Steel has dominated the auto industry for decades because of its strength. Ford's (NYSE:F) willingness to put aluminum in its heavy duty F-150 trucks, however, could be marking an important turning point in the auto industry. If customers don't care about the switch, steel looks likely to lose its hold.
Not what matters
When examining the use of alternative materials in its automobiles, Ford made sure to talk to other companies that had already made the shift. Jim Farley, the company's global marketing chief, told Bloomberg that all of the companies said about the same thing, "don't spend too much time talking about the advanced materials, because that's not what customers want to know." Customers care about what a truck can do, not what it's made of.
On that score, Ford's shift to aluminum saves around 700 pounds. Since it's easier to push lighter objects, roughly speaking, that weight loss plays a big role in the truck's nearly 30 miles per gallon highway fuel efficiency. In fact, this same reason is why BMW's (NASDAQOTH:BAMXY) first all electric vehicle, the i3, uses carbon fiber.
It was, practically speaking, a great way for BMW to offset the weight of batteries. The problem for both Ford and BMW, however, is cost. Both aluminum and carbon fiber are more expensive than steel. While high-end BMWs can probably pull off a premium price tag for its wares, it remains to be seen how much a truck buyer is willing to spend for better gas mileage.
Changes are on the horizon
The other big issue on the cost front is retooling factories to use alternative materials. Such overhauls are costly and will slow the adoption of aluminum and carbon fiber. Which is good news for a company like AK Steel (NYSE:AKS) that gets about half of its business from the auto sector.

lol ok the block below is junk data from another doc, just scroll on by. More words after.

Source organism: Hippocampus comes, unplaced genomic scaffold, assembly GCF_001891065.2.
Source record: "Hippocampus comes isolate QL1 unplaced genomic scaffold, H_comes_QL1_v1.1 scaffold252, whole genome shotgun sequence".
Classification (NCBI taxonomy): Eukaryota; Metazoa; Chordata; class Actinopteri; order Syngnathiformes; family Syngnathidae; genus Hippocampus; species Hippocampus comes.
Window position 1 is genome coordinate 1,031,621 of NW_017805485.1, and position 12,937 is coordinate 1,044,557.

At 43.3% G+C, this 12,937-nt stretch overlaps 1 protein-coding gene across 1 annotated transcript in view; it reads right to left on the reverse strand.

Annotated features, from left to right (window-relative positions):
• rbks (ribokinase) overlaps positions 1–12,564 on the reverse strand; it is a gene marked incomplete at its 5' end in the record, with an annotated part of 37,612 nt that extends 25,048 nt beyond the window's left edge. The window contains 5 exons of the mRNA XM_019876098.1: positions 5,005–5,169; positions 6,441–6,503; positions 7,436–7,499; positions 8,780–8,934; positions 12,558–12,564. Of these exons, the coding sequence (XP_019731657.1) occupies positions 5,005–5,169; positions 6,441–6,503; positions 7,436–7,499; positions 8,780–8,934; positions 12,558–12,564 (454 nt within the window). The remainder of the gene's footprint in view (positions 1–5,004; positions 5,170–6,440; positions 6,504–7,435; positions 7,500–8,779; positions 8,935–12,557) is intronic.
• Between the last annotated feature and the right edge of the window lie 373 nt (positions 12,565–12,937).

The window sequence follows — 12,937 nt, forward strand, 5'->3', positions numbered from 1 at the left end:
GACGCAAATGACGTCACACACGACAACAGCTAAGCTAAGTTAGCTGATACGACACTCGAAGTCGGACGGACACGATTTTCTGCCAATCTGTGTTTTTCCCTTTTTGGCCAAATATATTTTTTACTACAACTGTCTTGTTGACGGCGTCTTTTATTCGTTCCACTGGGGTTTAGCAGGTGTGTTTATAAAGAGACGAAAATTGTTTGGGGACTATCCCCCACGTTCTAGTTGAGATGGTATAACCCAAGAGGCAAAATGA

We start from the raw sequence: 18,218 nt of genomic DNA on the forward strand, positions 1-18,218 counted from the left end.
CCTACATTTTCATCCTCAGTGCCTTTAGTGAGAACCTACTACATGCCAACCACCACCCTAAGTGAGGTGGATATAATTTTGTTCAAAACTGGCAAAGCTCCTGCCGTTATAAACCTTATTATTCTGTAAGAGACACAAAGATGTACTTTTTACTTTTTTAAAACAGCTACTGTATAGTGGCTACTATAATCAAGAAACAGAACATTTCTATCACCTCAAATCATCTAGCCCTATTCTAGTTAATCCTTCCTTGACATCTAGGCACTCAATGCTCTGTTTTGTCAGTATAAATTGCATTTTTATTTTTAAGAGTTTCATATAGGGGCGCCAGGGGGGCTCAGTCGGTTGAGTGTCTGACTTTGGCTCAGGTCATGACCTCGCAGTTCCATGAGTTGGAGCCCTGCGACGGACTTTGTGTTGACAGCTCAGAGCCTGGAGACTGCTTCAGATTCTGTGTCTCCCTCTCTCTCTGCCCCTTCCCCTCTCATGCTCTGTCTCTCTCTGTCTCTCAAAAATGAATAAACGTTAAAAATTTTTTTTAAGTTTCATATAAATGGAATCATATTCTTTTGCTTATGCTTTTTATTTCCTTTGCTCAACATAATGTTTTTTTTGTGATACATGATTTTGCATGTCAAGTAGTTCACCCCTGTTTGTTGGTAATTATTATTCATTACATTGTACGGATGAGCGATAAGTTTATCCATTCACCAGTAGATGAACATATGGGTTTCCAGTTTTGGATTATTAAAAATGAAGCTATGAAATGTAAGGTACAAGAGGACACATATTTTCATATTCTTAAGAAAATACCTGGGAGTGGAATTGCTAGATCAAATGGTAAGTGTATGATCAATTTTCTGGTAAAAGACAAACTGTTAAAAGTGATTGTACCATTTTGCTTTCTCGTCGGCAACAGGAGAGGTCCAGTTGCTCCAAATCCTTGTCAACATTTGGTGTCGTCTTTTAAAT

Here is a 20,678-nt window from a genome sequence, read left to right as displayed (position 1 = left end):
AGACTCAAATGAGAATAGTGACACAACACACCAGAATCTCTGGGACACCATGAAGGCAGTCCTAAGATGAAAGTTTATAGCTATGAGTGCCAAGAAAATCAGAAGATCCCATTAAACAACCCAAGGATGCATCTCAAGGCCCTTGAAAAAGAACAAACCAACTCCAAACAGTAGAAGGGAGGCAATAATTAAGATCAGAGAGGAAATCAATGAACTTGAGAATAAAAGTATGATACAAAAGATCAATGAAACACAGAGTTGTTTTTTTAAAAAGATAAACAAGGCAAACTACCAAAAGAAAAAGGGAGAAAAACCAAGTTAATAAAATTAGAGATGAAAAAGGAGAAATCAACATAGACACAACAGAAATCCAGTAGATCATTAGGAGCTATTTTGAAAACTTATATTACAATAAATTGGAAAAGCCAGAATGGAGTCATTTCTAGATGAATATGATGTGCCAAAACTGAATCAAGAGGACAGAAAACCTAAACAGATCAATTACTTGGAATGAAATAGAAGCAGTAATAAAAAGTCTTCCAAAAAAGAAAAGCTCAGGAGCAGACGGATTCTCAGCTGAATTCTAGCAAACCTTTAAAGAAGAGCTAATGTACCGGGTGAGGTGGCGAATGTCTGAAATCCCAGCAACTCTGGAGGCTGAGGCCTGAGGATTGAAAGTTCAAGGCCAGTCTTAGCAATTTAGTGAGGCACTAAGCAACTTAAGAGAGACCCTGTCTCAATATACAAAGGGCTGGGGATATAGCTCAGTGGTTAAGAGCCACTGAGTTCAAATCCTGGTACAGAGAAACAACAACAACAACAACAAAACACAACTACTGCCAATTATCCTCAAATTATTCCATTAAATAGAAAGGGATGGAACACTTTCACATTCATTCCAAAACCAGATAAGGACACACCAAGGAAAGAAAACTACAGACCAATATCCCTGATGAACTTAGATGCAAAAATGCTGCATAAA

It also gives AK Steel and its competitors more time to work on lighter versions of their steel. In fact, during the company's third quarter conference call, CEO James Wainscott noted that the company's auto shipments are actually growing "faster than the overall market's growth."
So despite the shifts taking shape at Ford and BMW, it looks like steel companies that provide the best products and service still have a place at the table. But, the long-term trend is going to be toward lighter weight and strong (or even stronger) materials gaining "share of car."
What to watch?
That's going to be a boon for companies like Hexcel (NYSE:HXL) and Cytec Industries which both make carbon fiber. The pair are big in the aviation space, which easily proves the durability of their offerings. The big stumbling block is price.
But as more and more companies start looking to carbon fiber, Hexcel and Cytec will be able to use volume to bring costs down. If you take a deep dive on this pair, think beyond the current hot issue of carbon fiber in aviation—consider the type of growth these companies could see if they started to gain a material share of your car.
Aluminum makers like Alcoa (NYSE:AA), however, will probably see a more immediate benefit. In fact, the company expects the use of aluminum to double in the auto space by 2025. And Alcoa is gearing up now for that demand, recently completing a $300 million expansion at a facility meant specifically to serve the auto sector.
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Aloca's CEO, Klaus Kleinfeld, believes that "2014 marks the beginning of dramatic growth for aluminum in the auto sector." If he's right, autos will offer notable growth opportunities for aluminum makers right now. And the F-150 will turn out to be an important turning point for steel makers like AK Steel, but not in a good way. That said, BMW's foray into carbon fiber may be early, but it's another trend to watch closely since adding such a large market would be a huge boost to business at makers like Hexcel and Cytec.
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Reuben Brewer has no position in any stocks mentioned. The Motley Fool recommends Ford. The Motley Fool owns shares of Ford. Try any of our Foolish newsletter services free for 30 days. We Fools may not all hold the same opinions, but we all believe that considering a diverse range of insights makes us better investors. The Motley Fool has a disclosure policy.